Judges at the Be'er Sheva District Court have leveled harsh criticism against the Shin Bet's interrogation techniques for detainees arrested in connection with security offenses.
Last month, the court acquitted 23-year-old Khalil Nimri of charges of planning to plant a bomb at a hotel in the southern resort city of Eilat, despite the fact Nimri had confessed to the plot.
In their reasoning, which was not released at the time of the acquittal, judges Ariel Vago, Aylon Infeld and Ariel Hazak noted the defendant was arrested under the Shin Bet's mistaken belief that he was behind the plot to bomb the hotel and may have been falsely jailed.
Nimri was arrested in 2015 after he was identified by the hotel's receptionist as the person who came to tour the hotel and asked suspicious questions about the rooms.
He was taken in for interrogation by the Shin Bet, during which he confessed to have planned to carry out an attack at the hotel.
But a short time later, the same receptionist spotted the person who actually took the tour of the hotel—Ashraf Salameh, 25. The receptionist called the police and admitted his mistake, and Ashraf was taken in for questioning as well.
Instead of admitting the mistake and releasing Nimri, the Shin Bet formulated a theory according to which the two—both residents of east Jerusalem who were working in Eilat at the time—planned to carry out the attack together.
"The Shin Bet's investigation methods are unknown to us," the judges wrote. "It can be assumed that when given appropriate intelligence, the Shin Bet knows how to carry out an investigation to thwart the threat in the most effective manner. However, in this case, at least based on the evidence presented before us, there is concrete concern that the defendant (Nimri) was arrested and spent two years in detainment while innocent of any crime."
The judges went on to say that "the defendant was arrested under the false belief of the Shin Bet that he was the one who came to the hotel." The Shin Bet, the judges wrote, "was very confident about the matter, and its interrogators accused the defendant again and again of lying about not having visited the hotel, while he was telling the truth."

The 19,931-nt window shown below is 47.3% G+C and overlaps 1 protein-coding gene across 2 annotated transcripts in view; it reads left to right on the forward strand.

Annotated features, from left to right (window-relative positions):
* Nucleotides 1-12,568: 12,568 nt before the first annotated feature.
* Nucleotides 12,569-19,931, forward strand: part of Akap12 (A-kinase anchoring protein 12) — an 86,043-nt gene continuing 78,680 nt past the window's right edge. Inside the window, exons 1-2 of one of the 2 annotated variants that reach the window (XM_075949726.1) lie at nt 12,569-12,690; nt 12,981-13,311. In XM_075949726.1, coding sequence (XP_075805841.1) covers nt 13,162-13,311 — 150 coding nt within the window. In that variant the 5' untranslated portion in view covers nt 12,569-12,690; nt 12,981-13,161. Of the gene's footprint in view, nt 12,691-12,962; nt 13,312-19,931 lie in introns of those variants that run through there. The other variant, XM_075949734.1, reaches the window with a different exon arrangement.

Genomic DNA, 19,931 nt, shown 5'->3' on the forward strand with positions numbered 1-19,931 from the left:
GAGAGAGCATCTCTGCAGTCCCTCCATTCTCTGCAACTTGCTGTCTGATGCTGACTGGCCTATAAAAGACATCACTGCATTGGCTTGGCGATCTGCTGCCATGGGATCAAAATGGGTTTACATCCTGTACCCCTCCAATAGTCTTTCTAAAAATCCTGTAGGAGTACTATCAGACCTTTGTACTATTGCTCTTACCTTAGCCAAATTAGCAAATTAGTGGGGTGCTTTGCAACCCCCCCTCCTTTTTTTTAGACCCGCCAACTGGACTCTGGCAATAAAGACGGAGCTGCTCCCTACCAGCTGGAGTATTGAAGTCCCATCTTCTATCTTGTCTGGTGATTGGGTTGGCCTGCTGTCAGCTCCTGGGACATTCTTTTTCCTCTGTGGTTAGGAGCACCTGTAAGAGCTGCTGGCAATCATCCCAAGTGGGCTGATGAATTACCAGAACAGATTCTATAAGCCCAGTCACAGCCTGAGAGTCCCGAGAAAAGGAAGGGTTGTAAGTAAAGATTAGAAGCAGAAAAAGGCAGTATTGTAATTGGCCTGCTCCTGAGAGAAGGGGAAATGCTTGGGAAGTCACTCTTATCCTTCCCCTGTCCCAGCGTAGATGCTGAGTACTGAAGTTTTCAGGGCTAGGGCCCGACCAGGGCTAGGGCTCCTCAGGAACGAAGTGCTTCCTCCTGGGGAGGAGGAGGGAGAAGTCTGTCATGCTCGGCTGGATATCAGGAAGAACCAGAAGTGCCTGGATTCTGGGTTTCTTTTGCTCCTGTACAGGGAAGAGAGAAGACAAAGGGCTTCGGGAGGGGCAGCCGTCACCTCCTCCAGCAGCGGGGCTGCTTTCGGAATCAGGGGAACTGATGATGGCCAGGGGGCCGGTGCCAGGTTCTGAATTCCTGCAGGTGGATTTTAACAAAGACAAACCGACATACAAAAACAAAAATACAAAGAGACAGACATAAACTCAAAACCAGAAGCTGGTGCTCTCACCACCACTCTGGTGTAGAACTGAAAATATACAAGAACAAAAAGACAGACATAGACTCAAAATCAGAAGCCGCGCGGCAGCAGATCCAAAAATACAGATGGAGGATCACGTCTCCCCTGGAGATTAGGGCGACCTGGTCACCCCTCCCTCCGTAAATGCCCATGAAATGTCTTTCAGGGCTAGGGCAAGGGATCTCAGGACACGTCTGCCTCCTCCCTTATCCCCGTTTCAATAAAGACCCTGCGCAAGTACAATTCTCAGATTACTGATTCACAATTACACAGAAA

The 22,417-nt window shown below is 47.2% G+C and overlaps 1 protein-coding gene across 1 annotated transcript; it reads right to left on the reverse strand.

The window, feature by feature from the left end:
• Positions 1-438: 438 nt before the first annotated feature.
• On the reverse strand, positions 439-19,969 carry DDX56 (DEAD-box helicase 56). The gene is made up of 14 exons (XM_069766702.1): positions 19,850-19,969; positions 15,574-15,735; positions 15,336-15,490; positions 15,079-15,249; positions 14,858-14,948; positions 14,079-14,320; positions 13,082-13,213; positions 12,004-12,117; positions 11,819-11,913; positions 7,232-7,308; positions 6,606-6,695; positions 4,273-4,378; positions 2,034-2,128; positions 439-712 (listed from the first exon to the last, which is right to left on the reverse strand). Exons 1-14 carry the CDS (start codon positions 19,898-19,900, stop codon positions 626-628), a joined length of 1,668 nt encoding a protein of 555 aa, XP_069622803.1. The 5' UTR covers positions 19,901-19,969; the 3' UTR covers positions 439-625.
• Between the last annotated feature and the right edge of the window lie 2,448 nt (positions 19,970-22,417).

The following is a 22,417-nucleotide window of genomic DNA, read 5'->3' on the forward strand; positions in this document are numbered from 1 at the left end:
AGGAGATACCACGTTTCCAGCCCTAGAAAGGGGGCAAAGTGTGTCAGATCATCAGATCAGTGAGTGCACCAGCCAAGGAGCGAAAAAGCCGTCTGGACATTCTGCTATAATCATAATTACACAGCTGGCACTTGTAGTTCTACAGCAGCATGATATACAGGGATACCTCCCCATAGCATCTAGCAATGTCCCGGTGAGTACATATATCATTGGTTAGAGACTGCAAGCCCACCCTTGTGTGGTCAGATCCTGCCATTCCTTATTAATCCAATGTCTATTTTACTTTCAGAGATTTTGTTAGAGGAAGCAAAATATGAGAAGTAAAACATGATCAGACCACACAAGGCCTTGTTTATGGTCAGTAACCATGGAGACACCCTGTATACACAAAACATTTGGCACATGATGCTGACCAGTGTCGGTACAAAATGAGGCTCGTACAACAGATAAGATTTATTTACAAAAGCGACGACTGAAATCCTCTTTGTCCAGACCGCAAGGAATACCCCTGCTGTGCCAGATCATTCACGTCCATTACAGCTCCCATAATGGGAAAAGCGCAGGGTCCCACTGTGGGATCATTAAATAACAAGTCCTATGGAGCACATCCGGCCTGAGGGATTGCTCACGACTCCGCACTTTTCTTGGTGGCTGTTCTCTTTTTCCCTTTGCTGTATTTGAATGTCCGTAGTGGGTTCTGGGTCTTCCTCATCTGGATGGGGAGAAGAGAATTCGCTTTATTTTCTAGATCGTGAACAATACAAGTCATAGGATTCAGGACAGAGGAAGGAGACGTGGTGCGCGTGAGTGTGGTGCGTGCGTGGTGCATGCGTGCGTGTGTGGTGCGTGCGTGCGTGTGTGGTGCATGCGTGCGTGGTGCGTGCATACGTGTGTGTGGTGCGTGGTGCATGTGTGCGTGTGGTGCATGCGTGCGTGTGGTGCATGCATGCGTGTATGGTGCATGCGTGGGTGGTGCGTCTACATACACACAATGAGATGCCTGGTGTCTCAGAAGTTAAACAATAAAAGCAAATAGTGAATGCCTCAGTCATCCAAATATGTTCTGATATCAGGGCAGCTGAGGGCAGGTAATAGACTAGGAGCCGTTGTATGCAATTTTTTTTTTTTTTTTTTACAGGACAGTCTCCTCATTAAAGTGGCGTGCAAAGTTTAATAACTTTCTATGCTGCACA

According to the verdict, the standard procedures for identifying suspects were not carried out: There was no lineup—which would've exposed the mistake—and Nimri's alibi was not checked. In addition, the investigators did not properly examine hotel security footage, in which Nimri does not appear.
"These actions would have been taken had the defendant been investigated by any regular police investigator, at any police station in Israel. Israel Police investigators know the suspect's claims must be checked immediately, even if they don't believe him. Unfortunately, the Shin Bet did not conduct the investigative procedures that are commonplace in the police and led the defendant to confess he had visited the hotel," the judges wrote.
The judges also addressed Nimri's alleged partner-in-crime, Ashraf Salameh. Salameh's trial is currently ongoing, and he has confessed and repeated his confession several times.
"It is possible—and we do not know this—that the state's theory is backed by rich intelligence that indicates the defendant's guilt as well as Ashraf's—intelligence that has not been presented to us. However, based on the partial evidence before us, it appears a horrible error has been made, with the investigative techniques leading to a false confession."
The judges urged the Shin Bet to reexamine its methods, "to ensure the investigative methods, which do lead to the exposure of dangerous terror acts quite often, do not lead innocent people to confess to things they did not do."
The court also criticized the Israel Police, saying "Police investigators may have allowed the defendants to make their claims of innocence, but they did not do enough. A police investigator is not a clerk whose job is to carry out the investigation based on the instructions of his superiors. The investigator is a judge, even on a small scale, whose job is to uncover the truth amid the lies."
The Southern District Attorney's Office has appealed Nimri's acquittal to the Supreme Court.
Attorney Esther Bar-Zion, who represents Nimri, said "The security branches are making a great effort to ensure the safety and security of the public. There are cases in which even the best fall into the trap of narrow thinking and ignore—not due to malice, but rather negligence—serious problems in the investigation materials. The best judicial work—done with no discrimination—can identity faults and failures. And even though a citizen confesses, the best judicial work examines all of the evidence and knows when to acquit."
The Shin Bet said in response: "The Be'er Sheva District Court's decision regarding Khalil Nimri, including its reasoning, is being studied by all relevant bodies, including examining the possibility of appealing this decision to the Supreme Court."